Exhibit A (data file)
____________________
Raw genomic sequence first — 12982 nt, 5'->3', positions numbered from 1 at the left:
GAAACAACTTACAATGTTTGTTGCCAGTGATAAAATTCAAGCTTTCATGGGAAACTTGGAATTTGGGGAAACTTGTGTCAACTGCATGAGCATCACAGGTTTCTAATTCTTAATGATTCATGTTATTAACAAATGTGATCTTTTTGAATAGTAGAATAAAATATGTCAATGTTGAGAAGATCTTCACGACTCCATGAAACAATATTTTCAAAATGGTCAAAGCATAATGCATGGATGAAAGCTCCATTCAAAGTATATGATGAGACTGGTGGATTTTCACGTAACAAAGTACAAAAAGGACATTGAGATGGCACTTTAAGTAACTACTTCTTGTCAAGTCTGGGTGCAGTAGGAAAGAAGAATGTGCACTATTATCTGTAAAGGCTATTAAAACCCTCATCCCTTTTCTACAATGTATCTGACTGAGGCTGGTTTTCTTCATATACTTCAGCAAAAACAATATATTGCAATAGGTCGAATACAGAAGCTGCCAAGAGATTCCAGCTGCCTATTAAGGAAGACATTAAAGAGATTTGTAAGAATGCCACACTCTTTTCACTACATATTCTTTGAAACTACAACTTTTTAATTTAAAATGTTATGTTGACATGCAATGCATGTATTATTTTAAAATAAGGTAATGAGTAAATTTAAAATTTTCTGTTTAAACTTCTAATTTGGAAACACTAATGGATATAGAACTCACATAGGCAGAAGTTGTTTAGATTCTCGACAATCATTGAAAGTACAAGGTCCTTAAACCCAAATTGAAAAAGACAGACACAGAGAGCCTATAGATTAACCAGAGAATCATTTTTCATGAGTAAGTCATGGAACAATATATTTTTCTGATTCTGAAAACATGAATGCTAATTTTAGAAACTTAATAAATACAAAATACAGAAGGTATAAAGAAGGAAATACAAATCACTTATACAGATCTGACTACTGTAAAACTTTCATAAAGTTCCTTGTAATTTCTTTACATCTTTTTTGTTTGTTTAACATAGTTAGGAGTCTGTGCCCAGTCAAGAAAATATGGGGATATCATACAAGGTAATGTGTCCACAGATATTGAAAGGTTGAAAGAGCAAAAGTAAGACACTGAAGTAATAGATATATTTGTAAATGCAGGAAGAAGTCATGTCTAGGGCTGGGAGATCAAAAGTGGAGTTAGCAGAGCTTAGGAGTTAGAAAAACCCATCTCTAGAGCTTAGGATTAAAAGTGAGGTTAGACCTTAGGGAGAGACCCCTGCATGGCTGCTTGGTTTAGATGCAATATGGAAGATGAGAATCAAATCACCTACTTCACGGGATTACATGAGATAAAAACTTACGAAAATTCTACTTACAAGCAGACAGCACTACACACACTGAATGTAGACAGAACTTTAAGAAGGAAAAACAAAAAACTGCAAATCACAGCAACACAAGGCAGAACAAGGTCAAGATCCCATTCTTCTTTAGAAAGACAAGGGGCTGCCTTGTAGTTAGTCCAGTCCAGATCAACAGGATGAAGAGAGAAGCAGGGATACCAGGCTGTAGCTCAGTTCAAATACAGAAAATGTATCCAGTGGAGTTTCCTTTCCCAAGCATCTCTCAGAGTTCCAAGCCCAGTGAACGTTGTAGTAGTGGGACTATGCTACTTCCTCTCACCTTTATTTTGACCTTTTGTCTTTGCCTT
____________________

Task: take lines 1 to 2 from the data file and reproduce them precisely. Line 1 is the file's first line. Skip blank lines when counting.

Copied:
Raw genomic sequence first — 12982 nt, 5'->3', positions numbered from 1 at the left:
GAAACAACTTACAATGTTTGTTGCCAGTGATAAAATTCAAGCTTTCATGGGAAACTTGGAATTTGGGGAAACTTGTGTCAACTGCATGAGCATCACAGGTTTCTAATTCTTAATGATTCATGTTATTAACAAATGTGATCTTTTTGAATAGTAGAATAAAATATGTCAATGTTGAGAAGATCTTCACGACTCCATGAAACAATATTTTCAAAATGGTCAAAGCATAATGCATGGATGAAAGCTCCATTCAAAGTATATGATGAGACTGGTGGATTTTCACGTAACAAAGTACAAAAAGGACATTGAGATGGCACTTTAAGTAACTACTTCTTGTCAAGTCTGGGTGCAGTAGGAAAGAAGAATGTGCACTATTATCTGTAAAGGCTATTAAAACCCTCATCCCTTTTCTACAATGTATCTGACTGAGGCTGGTTTTCTTCATATACTTCAGCAAAAACAATATATTGCAATAGGTCGAATACAGAAGCTGCCAAGAGATTCCAGCTGCCTATTAAGGAAGACATTAAAGAGATTTGTAAGAATGCCACACTCTTTTCACTACATATTCTTTGAAACTACAACTTTTTAATTTAAAATGTTATGTTGACATGCAATGCATGTATTATTTTAAAATAAGGTAATGAGTAAATTTAAAATTTTCTGTTTAAACTTCTAATTTGGAAACACTAATGGATATAGAACTCACATAGGCAGAAGTTGTTTAGATTCTCGACAATCATTGAAAGTACAAGGTCCTTAAACCCAAATTGAAAAAGACAGACACAGAGAGCCTATAGATTAACCAGAGAATCATTTTTCATGAGTAAGTCATGGAACAATATATTTTTCTGATTCTGAAAACATGAATGCTAATTTTAGAAACTTAATAAATACAAAATACAGAAGGTATAAAGAAGGAAATACAAATCACTTATACAGATCTGACTACTGTAAAACTTTCATAAAGTTCCTTGTAATTTCTTTACATCTTTTTTGTTTGTTTAACATAGTTAGGAGTCTGTGCCCAGTCAAGAAAATATGGGGATATCATACAAGGTAATGTGTCCACAGATATTGAAAGGTTGAAAGAGCAAAAGTAAGACACTGAAGTAATAGATATATTTGTAAATGCAGGAAGAAGTCATGTCTAGGGCTGGGAGATCAAAAGTGGAGTTAGCAGAGCTTAGGAGTTAGAAAAACCCATCTCTAGAGCTTAGGATTAAAAGTGAGGTTAGACCTTAGGGAGAGACCCCTGCATGGCTGCTTGGTTTAGATGCAATATGGAAGATGAGAATCAAATCACCTACTTCACGGGATTACATGAGATAAAAACTTACGAAAATTCTACTTACAAGCAGACAGCACTACACACACTGAATGTAGACAGAACTTTAAGAAGGAAAAACAAAAAACTGCAAATCACAGCAACACAAGGCAGAACAAGGTCAAGATCCCATTCTTCTTTAGAAAGACAAGGGGCTGCCTTGTAGTTAGTCCAGTCCAGATCAACAGGATGAAGAGAGAAGCAGGGATACCAGGCTGTAGCTCAGTTCAAATACAGAAAATGTATCCAGTGGAGTTTCCTTTCCCAAGCATCTCTCAGAGTTCCAAGCCCAGTGAACGTTGTAGTAGTGGGACTATGCTACTTCCTCTCACCTTTATTTTGACCTTTTGTCTTTGCCTT